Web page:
Gamble pays off for Peacock
What happens in Vegas stays in Vegas — unless you want millions of people to see it. Then you’ve got to come up with a combo of flash, substance, drama and action to get audiences to tune in every week.
That mix is what NBC’s “Las Vegas” has been aiming for. The storyline centers on Josh Duhamel’s casino security expert Danny McCoy, who operates under mentor Big Ed Deline (James Caan) and can’t help but get wrapped up in his co-workers’ complicated lives. The high drama includes nabbing crooks, stopping bombs and, of course, making way for a wet T-shirt contest or two.
“I know that we’ve gotten compared to the shows from the ’70s, like ‘Love Boat,’ ‘Rockford Files,’ ‘A-Team,’ ‘Starsky & Hutch,’ ‘Charlie’s Angels’ and ‘Dukes of Hazzard.’ Guess what? Thank you for the compliment,” says show creator Gary Scott Thompson. “They were all shows that people really enjoyed and still talk about.”
With the high volume of bikini-clad girls, not to mention four gorgeous gals (Nikki Cox, Vanessa Marcil, Molly Sims and Marsha Thomason) in the ensemble cast, and wild camera shots — technically called “wooshes” by the staffers — zooming throughout the fictional casino, it’s easy to get wrapped up in the glitz and glamour of “Las Vegas.”
But during its debut season, episodes were written for all seven principal cast members, bringing personal issues into the mix and even ripping a topic from the headlines when Duhamel’s character, a former Marine, was called back into active service for a teary season finale.
“When you’ve got all of the wild stuff in Las Vegas, you don’t have to play it up,” explains Duhamel. “We’re more like these normal people who just happen to work in a place like this. I think that makes it more interesting, because we’re on the inside of this madness.”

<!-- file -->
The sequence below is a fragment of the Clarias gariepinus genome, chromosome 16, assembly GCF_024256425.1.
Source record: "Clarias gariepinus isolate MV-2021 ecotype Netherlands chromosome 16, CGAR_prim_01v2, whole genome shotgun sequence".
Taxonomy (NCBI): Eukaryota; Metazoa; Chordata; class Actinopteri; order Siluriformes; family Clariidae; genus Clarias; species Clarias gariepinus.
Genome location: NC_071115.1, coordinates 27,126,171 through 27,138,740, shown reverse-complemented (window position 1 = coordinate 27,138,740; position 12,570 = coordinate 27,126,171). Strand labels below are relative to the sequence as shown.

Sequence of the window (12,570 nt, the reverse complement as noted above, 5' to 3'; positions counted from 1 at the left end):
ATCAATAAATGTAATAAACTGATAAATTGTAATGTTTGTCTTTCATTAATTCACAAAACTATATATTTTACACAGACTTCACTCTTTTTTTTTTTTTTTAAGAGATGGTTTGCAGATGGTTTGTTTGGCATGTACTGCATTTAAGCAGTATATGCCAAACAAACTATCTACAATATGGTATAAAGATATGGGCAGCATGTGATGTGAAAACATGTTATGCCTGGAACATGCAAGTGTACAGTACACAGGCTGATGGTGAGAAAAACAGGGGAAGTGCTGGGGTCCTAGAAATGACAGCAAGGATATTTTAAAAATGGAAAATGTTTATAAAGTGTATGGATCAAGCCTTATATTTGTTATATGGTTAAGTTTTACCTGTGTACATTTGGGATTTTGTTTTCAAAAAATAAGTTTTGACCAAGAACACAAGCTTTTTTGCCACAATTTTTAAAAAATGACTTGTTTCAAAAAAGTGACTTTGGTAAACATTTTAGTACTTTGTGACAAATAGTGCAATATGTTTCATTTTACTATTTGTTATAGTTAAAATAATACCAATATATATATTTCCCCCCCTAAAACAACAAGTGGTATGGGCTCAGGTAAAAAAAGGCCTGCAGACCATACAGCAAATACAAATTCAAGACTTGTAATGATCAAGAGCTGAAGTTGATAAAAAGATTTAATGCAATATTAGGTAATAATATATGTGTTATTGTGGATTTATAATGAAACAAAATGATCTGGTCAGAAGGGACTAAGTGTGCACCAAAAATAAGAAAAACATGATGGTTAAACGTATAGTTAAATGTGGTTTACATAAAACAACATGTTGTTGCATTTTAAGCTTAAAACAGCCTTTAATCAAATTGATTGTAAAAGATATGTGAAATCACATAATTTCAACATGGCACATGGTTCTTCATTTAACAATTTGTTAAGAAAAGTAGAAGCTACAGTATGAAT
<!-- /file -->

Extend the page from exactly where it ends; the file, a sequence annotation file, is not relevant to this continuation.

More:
And much of the madness is true, according to Thompson. “We take research trips to Las Vegas and ask the real security guys if it’s too far-fetched if we do X, Y and Z. They say, ‘Are you crazy? That happens all of the time,’ ” he says.
The frivolity of the show has attracted more willing guest stars — Paris Hilton, Sean Astin and Dennis Hopper — than writers know what to do with. “Alec Baldwin came on the show and said, ‘I had such a great time, you guys have to think of a way to get me back,’ ” says Thompson.
Duhamel and crew will certainly be ready for viewers to return next season. But if they have to TiVo an episode in order to hit the real tables in Sin City, that’s fine, too.
“Vegas is an assault on your senses that most people really like,” says Thompson. “That was my idea of creating the show: I’ll bring Vegas to you once a week. At the end of the episode if people say, ‘I want to go to Vegas,’ then I’ve done my job.”
Best episode: “Always Faithful” combined counterfeiting thieves, tear-jerking drama when former Marine Danny was called back to active duty, and one killer right hook by Big Ed.
Most complex character and why: Big Ed. The former military vet has age and stories over his younger counterparts — and knows how to carry himself around those Las Vegas old-timers.
What should happen next season: First, get Danny back from the war-torn desert to the Nevada desert; then keep having all of the cast members participate in the storylines. The best episodes incorporate everyone to resolve an issue.